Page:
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Investigators prepare to exhume Yasser Arafat in murder inquiry

Did the late Palestinian leader die of poisoning? This is the nagging question that French investigators hope to answer by exhuming the remains of the late Palestinian leader Yasser Arafat on Tuesday, eight years after his death in a Paris hospital at the age of 75.

French judges in charge of the investigation arrived on Sunday evening in the West Bank city of Ramallah, the site of Arafat's mausoleum, in a murder investigation that was opened in August, the French news agency AFP reported.

Rumors of foul play have long surrounded the sudden demise of Arafat, a champion of Palestinian statehood from the time he was 19, and eventually, the democratically-elected president of the Palestinian Authority.

Arafat was revered by many Palestinians and Arabs as a freedom fighter, and reviled by many Israelis and its allies as a terrorist for his relentless fight for Palestinian self-determination. But he also had enemies and rivals within the Arab and Palestinian political circles.

The rapid deterioration of his health and death baffled doctors who were trying to treat him in France, and an autopsy was never performed at the request of his widow, Suha.

Many Palestinians believe Arafat was poisoned at the behest of Israel — an idea that Israel has rejected.

But poisoning as a cause of death gained currency after a Swiss institute said it had found high levels of radioactive polonium on Arafat’s clothing, which was supplied by Suha, prompting the French to open a formal murder inquiry.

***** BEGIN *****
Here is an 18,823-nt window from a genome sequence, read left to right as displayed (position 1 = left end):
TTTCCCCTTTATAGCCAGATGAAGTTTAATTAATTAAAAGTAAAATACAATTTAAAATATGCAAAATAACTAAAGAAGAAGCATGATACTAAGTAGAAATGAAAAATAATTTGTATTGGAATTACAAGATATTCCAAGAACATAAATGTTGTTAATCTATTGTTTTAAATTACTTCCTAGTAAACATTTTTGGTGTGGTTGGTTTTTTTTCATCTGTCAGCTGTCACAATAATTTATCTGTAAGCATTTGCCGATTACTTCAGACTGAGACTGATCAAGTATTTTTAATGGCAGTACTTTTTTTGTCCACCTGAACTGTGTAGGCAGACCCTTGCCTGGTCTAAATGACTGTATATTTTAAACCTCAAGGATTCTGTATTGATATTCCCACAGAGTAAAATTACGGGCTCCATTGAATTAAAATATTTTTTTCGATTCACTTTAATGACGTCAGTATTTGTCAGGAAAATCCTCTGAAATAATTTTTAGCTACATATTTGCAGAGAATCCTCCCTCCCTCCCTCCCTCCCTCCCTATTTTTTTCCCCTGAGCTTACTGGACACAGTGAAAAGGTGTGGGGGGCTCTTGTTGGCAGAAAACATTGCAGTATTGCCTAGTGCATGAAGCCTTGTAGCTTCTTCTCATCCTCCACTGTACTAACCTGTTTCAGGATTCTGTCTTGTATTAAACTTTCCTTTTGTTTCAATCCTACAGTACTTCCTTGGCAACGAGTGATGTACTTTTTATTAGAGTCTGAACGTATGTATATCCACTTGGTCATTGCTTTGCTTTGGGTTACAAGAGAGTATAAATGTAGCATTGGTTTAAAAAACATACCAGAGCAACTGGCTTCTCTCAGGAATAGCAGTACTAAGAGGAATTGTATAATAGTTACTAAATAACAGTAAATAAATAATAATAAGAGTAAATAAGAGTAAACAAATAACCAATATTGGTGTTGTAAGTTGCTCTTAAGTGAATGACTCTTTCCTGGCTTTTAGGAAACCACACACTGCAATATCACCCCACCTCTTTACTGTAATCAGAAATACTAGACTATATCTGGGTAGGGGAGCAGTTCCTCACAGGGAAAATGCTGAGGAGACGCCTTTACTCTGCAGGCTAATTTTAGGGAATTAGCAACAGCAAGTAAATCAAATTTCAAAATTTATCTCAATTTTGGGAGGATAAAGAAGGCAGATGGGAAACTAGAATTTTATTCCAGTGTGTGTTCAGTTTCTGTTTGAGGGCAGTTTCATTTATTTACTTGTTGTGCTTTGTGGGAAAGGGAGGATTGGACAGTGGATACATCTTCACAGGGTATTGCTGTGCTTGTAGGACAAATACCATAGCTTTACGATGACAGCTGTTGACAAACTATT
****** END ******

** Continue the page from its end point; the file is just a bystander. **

Polonium was the substance that killed Alexander Litvinenko in London in 2006. Litvenenko was a Russian ex-spy who later became a relentless critic of the Kremlin.

"It is a painful necessity" to exhume the body of Arafat, said Tawfiq al-Tirawi, who is in charge of the Palestinian committee overseeing the investigation, speaking to reporters in Ramallah on Saturday.

Tirawi said the Palestinians had "evidence which suggests Arafat was assassinated by Israelis," Reuters reported. 

Tirawi said separate samples will be taken from the remains by the French and Swiss forensic teams, as well as a Russian team of experts invited by the Palestinians, and that results could take up to several months to be announced. Arafat’s body would be reburied in a military ceremony, he said.

Not everyone agrees that exhuming the late leader serves a purpose because even if it shows that he was poisoned — which may be hard to establish this long after his death — it won’t reveal who poisoned him. 

The exhumation and renewed allegations of Israeli involvement could stir further tension between the Palestinians and Israelis, who are observing a truce after a week of fierce fighting in Gaza.

An editorial in the Jerusalem Post on Monday lambasted the process. 

"Can we really rely on an impartial forensic investigation now? Too much political capital appears to have been invested in this affair to instill much confidence that everything will be strictly on the up and up. This, moreover, is without even going into the issue of whether all evidentiary material is in fact untainted."

Another  critic of the exhumation — for entirely different reasons — is Arafat’s nephew Nasser al-Qidwa, who compared the process to "desecration," the AFP reported.

"No good can come out of this at all," Qidwa told the agency. "It does no good to the Palestinians."

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Reuters contributed to this report.